by Max Brantley
Anybody else notice this paradox?
A federal lawsuit arising in Malvern challenges the state's decision to deny student transfers to another district based on potential adverse racial impact. The state attorney general, in defending a state statute, argues the state is bound to guard against de facto segregation of Arkansas schools.
At the very same time, Attorney General Dustin McDaniel is arguing that the state has no obligation to consider the segregative effects of open enrollment charter schools in Pulaski County, several of which have leached off white students from the already majority black Little Rock and North Little Rock school districts, particularly at the middle school level.
If the families trying to get out of Malvern had the Walton-Stephens-Hussman-Murphy combine on their side, McDaniel might be singing a different tune.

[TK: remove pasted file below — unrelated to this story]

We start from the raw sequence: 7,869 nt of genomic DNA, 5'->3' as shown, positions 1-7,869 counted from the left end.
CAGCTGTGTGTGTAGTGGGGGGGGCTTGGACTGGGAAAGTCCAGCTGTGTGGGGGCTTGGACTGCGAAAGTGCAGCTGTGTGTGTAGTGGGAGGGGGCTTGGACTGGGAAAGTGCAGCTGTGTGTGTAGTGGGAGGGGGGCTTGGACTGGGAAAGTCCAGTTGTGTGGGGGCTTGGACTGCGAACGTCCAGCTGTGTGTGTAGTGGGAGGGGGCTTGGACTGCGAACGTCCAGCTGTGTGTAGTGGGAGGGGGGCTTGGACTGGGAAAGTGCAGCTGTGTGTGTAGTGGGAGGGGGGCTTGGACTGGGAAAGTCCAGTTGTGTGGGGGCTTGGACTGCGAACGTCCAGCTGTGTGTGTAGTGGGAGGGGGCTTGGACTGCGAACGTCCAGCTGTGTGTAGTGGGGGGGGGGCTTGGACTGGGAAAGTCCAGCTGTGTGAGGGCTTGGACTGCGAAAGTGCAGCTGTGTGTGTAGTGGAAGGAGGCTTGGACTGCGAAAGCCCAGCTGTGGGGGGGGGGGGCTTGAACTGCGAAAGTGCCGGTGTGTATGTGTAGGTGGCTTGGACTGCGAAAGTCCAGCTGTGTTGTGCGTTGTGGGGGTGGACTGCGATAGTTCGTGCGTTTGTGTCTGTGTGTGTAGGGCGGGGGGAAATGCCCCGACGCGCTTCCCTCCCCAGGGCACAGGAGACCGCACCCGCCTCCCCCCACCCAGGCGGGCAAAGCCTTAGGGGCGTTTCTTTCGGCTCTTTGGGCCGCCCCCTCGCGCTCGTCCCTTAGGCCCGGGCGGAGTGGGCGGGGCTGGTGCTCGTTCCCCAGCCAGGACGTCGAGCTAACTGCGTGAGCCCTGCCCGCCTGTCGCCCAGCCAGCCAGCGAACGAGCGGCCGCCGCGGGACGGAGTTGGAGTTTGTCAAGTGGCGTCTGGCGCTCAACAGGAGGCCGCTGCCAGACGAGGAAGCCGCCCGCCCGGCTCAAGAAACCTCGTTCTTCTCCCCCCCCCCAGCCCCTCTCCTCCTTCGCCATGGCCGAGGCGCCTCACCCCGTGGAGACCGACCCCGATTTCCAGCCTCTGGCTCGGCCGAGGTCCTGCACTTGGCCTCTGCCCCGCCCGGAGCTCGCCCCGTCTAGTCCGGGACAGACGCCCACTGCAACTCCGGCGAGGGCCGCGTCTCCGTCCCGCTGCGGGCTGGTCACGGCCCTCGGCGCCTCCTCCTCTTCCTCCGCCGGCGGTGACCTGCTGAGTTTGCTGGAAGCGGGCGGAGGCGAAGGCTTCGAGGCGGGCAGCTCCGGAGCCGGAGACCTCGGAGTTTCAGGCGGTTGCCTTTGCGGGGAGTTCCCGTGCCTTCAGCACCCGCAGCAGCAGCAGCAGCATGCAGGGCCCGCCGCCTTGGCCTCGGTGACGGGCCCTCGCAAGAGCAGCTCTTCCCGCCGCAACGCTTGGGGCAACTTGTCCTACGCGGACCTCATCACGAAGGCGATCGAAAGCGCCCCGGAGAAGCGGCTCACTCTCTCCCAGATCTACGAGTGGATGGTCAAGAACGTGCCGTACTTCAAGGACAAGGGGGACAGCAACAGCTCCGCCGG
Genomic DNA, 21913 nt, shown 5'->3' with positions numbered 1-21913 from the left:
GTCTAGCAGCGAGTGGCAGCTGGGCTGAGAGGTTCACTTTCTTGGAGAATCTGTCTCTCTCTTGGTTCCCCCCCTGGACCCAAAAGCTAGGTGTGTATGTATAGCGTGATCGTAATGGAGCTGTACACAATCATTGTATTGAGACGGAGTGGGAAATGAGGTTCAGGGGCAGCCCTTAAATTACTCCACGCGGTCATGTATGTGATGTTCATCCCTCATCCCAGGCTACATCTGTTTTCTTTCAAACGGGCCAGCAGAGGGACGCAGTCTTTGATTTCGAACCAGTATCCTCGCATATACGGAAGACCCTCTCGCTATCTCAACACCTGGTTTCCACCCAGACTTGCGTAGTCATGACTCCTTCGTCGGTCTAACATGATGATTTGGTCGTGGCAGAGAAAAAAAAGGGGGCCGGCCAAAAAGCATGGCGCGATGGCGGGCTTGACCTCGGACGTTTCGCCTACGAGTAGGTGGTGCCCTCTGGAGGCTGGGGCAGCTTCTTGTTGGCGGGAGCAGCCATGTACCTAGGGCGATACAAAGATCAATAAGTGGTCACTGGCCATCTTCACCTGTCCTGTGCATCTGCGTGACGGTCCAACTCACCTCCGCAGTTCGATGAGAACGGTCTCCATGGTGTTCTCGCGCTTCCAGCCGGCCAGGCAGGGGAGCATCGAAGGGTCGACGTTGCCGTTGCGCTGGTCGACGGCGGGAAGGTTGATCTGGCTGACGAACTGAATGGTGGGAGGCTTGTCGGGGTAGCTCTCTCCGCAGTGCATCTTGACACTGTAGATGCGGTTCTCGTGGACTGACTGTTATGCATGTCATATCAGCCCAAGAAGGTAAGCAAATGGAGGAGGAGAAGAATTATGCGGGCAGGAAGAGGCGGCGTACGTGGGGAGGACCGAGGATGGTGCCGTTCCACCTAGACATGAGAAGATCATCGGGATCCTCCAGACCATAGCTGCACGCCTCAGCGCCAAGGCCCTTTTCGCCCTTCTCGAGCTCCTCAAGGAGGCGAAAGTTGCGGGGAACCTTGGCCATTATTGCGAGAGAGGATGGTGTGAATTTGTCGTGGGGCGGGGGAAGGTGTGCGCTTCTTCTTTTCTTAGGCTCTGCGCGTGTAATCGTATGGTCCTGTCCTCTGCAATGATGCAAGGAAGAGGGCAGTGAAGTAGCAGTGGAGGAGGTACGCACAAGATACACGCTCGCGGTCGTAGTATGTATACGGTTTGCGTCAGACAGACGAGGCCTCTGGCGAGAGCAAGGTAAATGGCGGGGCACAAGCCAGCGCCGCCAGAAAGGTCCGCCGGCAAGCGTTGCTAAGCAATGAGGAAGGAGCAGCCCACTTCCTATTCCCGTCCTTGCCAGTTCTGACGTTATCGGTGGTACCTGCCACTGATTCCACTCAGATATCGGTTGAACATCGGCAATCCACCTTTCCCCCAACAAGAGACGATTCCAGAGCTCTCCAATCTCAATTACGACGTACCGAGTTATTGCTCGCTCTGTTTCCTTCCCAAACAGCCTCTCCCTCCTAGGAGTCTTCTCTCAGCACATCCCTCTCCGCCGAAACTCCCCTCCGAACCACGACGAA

I should have added originally that the state has made an explicit promise in federal litigation NOT to contribute to segregation in Pulaski County, as part of making amends for years of discriminatory behavior in Little Rock. Charter schools, though publicly funded, don't count in the state's current view. It's a now 55-year continuum — no politician ever hurt himself beating up on the Little Rock School District. McDaniel joins a long and inglorious line.